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Tears and protests over the Taliban closing universities to women.

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After banning girls from most secondary schools for the past 16 months, the Taliban have also banned women from university education this week. “They destroyed the only bridge that connects me to the future,” a Kabul University student told the news portal. “How should I react? I believed that studying could change the future or bring light into my life, but they destroyed it.” Authorities issued the order on Tuesday, and the next day, other educational institutions, including Islamic religious schools and private universities in several states, also issued rulings. Sources in her three provinces – Takhar in the north, Ghazni in the southeast, and the capital Kabul – confirmed to the BBC that the Taliban had prevented girls from attending private education centers. All avenues of formal education for women seem to be closed. This prompted some women to dare to protest on the streets of Kabul on Wednesday. This is a dangerous act given the Taliban’s record of arresting protesters. Small demonstrations were quickly put down by Taliban officials.

This generation considered themselves the lucky generation whose mothers, sisters, and cousins ​​were uneducated. The Taliban, which began as a radical Islamist extremist group, pushed for women’s rights when it came to power last August after a previous scare of its rule from 1996 to 2001 when women were unable to work or study. I promised to respect you. Girls’ education has long been a point of contention between conservative and more moderate factions within the Taliban. The university ban now marks a victory for the Taliban fundamentalists, whose supreme leader Hibatullah Akunzada believes modern education, especially for women and girls, is wrong in Islamic doctrine. But not everyone in the ruling movement thinks like him. There are also reports that more moderate officials in cities like Kabul want girls over the age of 12 to be educated.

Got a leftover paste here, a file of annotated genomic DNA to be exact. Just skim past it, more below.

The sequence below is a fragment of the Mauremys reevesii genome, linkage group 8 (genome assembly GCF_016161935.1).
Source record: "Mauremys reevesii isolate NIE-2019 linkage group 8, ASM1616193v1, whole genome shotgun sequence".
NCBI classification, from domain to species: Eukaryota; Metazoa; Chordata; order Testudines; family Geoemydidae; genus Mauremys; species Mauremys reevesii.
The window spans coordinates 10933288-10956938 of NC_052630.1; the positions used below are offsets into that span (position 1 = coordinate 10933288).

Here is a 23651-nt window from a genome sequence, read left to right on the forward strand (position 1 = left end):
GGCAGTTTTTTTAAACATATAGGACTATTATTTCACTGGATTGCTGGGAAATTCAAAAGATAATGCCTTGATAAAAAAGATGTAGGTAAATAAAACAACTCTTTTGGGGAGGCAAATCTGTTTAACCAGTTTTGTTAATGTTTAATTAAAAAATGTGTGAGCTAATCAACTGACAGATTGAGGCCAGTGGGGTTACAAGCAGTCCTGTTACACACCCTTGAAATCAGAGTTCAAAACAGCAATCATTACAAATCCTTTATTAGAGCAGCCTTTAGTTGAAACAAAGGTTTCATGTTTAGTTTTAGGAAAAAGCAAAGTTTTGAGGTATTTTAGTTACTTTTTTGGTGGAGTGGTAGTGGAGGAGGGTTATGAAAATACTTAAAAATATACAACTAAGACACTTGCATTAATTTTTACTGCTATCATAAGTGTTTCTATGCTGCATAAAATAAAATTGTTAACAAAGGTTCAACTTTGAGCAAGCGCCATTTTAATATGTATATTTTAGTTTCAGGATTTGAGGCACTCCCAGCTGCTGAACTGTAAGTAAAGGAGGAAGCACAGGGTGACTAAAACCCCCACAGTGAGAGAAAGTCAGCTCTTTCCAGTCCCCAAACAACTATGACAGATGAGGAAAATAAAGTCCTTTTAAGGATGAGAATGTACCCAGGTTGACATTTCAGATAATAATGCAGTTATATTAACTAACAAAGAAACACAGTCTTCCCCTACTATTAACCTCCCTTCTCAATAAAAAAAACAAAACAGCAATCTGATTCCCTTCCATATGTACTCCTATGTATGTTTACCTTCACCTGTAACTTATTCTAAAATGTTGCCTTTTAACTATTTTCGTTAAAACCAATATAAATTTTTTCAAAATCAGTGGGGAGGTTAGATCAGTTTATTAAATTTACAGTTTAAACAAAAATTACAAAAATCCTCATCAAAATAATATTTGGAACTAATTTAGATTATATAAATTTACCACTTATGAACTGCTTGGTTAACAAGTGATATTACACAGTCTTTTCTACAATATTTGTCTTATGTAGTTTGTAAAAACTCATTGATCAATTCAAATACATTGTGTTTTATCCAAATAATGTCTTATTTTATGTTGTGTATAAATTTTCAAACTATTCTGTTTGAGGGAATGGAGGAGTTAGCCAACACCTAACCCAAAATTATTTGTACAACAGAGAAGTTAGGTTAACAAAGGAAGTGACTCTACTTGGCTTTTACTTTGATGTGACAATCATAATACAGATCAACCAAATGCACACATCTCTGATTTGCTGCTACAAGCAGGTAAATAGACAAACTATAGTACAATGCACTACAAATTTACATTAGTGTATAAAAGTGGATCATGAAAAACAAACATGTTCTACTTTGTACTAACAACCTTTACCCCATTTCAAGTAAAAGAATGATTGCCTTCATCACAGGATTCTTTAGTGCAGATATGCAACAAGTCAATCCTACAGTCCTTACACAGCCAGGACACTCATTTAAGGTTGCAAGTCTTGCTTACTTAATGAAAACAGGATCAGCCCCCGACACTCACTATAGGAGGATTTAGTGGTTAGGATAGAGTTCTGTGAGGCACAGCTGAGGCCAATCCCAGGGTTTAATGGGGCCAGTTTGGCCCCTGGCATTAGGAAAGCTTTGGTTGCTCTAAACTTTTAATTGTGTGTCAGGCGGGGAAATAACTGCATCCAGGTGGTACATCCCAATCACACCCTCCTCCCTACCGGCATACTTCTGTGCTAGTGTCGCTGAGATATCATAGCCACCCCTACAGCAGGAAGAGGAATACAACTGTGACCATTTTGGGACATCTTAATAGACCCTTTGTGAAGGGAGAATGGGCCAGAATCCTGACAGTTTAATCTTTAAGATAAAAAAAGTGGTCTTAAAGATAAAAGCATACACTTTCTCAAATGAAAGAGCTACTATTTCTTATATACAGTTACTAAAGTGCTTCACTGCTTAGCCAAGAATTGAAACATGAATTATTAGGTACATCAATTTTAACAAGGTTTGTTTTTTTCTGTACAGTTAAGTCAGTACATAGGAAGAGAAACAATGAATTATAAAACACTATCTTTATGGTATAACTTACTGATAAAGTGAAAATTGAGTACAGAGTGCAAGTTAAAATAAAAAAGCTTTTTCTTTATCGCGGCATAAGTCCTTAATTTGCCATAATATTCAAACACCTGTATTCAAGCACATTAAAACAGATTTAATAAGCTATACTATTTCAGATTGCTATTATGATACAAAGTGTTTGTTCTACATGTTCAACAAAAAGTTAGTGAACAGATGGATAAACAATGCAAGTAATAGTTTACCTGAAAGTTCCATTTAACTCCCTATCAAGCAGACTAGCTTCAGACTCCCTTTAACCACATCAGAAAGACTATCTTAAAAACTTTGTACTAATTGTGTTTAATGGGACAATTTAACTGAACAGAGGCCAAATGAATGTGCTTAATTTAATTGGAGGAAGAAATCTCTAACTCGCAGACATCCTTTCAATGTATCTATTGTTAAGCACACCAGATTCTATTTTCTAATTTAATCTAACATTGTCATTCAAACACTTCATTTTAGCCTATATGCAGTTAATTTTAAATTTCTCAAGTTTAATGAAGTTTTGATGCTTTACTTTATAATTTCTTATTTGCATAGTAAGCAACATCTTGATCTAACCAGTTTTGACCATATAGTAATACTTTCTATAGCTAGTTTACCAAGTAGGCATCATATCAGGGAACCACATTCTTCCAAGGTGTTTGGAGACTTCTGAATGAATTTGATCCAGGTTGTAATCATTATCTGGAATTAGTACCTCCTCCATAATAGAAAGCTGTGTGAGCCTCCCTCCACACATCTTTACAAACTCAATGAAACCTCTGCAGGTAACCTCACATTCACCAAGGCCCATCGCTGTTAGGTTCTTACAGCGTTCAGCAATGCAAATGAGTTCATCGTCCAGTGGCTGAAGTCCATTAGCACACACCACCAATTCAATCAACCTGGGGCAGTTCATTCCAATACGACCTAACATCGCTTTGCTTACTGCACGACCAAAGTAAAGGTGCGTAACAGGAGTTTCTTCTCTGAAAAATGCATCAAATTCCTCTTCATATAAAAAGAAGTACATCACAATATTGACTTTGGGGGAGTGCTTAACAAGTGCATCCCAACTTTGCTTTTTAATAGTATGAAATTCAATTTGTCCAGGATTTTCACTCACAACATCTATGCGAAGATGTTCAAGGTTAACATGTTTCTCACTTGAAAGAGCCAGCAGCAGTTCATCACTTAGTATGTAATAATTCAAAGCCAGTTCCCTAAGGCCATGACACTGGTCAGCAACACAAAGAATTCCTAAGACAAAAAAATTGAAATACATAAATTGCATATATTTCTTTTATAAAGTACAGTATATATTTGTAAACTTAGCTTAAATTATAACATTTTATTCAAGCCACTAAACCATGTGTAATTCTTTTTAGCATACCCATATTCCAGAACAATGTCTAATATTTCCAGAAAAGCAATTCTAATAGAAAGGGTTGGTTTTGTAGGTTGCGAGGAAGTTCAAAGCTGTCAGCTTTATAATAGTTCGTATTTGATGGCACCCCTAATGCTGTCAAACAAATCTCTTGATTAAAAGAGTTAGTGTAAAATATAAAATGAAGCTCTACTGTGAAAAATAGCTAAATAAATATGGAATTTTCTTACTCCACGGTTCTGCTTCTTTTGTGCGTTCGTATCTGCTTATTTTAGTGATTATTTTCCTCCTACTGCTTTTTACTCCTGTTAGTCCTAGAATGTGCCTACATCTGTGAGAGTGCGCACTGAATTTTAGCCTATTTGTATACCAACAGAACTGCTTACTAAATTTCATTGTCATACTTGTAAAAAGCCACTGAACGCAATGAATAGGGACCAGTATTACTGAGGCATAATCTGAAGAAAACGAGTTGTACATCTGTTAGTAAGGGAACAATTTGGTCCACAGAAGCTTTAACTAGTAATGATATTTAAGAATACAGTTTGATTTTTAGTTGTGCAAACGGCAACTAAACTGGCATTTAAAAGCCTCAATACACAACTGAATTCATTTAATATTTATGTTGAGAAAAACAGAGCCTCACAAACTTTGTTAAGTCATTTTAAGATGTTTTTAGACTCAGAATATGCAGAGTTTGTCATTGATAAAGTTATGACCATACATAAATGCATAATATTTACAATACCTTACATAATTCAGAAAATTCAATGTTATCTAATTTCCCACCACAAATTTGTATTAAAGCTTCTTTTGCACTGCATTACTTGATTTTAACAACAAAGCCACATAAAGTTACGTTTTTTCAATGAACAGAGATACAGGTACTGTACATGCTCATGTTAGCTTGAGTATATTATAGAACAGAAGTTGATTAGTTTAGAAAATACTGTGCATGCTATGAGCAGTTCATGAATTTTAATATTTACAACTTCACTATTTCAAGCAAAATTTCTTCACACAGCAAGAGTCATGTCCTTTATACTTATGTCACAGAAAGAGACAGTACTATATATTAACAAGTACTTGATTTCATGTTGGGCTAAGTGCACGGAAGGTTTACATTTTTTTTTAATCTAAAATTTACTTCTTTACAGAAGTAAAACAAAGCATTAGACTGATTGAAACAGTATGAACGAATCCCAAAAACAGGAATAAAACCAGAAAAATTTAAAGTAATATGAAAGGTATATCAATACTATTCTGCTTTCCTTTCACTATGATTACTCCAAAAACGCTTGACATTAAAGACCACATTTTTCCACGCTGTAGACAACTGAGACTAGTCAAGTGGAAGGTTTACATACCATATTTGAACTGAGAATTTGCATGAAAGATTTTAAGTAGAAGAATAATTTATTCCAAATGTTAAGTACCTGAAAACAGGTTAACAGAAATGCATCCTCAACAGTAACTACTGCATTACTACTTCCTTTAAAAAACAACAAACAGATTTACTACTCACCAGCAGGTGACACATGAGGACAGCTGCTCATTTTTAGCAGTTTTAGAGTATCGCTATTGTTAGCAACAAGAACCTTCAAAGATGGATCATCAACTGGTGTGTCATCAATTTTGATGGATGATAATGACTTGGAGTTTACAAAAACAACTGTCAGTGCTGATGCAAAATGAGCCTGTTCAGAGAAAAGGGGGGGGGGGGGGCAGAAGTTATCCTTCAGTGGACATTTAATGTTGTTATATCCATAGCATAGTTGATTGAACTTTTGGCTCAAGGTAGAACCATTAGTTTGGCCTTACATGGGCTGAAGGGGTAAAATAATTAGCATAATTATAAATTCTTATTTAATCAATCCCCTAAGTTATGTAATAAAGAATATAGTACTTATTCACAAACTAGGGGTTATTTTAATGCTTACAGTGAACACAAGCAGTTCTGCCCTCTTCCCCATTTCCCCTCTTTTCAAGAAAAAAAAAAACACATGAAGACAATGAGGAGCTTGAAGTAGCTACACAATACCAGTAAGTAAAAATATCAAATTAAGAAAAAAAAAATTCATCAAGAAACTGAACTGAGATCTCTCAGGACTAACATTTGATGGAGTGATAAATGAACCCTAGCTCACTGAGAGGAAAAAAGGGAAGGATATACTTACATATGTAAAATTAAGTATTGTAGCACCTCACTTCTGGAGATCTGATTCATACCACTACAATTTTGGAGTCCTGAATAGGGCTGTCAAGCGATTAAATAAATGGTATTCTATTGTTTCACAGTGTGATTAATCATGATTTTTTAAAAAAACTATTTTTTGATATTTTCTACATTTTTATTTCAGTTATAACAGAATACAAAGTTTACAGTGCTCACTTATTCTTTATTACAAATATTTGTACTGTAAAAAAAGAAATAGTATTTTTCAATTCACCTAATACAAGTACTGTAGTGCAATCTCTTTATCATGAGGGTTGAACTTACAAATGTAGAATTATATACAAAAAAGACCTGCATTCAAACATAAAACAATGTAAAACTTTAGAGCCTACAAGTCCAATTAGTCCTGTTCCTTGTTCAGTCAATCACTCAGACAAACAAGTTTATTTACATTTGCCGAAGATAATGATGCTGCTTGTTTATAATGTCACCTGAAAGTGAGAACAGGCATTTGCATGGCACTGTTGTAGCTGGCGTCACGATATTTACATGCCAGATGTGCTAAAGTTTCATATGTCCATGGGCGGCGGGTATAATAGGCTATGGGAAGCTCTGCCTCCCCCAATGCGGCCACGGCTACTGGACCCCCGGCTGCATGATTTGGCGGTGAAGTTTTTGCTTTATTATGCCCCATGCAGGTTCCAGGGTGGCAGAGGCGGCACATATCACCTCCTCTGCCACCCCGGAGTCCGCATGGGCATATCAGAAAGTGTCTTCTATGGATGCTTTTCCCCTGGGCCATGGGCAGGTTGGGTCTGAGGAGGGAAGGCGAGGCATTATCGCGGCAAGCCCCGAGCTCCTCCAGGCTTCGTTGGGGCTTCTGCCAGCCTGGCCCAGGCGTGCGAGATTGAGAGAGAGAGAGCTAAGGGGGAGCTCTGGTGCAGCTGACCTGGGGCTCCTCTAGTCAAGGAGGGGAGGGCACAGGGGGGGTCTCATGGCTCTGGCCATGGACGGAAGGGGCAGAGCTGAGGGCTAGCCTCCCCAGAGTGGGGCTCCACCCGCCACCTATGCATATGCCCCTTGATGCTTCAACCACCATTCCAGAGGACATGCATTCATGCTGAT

As human rights defenders have warned, this decision will affect the future of the entire country. US Secretary of State Anthony Brinken warned that “no country can prosper if half the population is suppressed.” Western powers have required women’s education as a condition if the Taliban wants to gain global recognition. But the Taliban have so far ignored the criticism. But for many observers in Afghanistan, trying to explain the Taliban’s actions in terms of Islamic teachings makes no sense. They say the university ban is merely a continuation of the movement’s goal of utterly oppressing women and wiping out the freedoms they enjoyed during the Taliban’s rule. By closing the door to college education, the Taliban are perfecting their control over women. “Afghanistan is not a country of women, it is a cage of women,” said Humayra Qaderi, a US-based Afghan academic, and activist. “There is no more social life for Afghan women. The streets are now dominated by men. “It was the last thing the Taliban could do. But they did.

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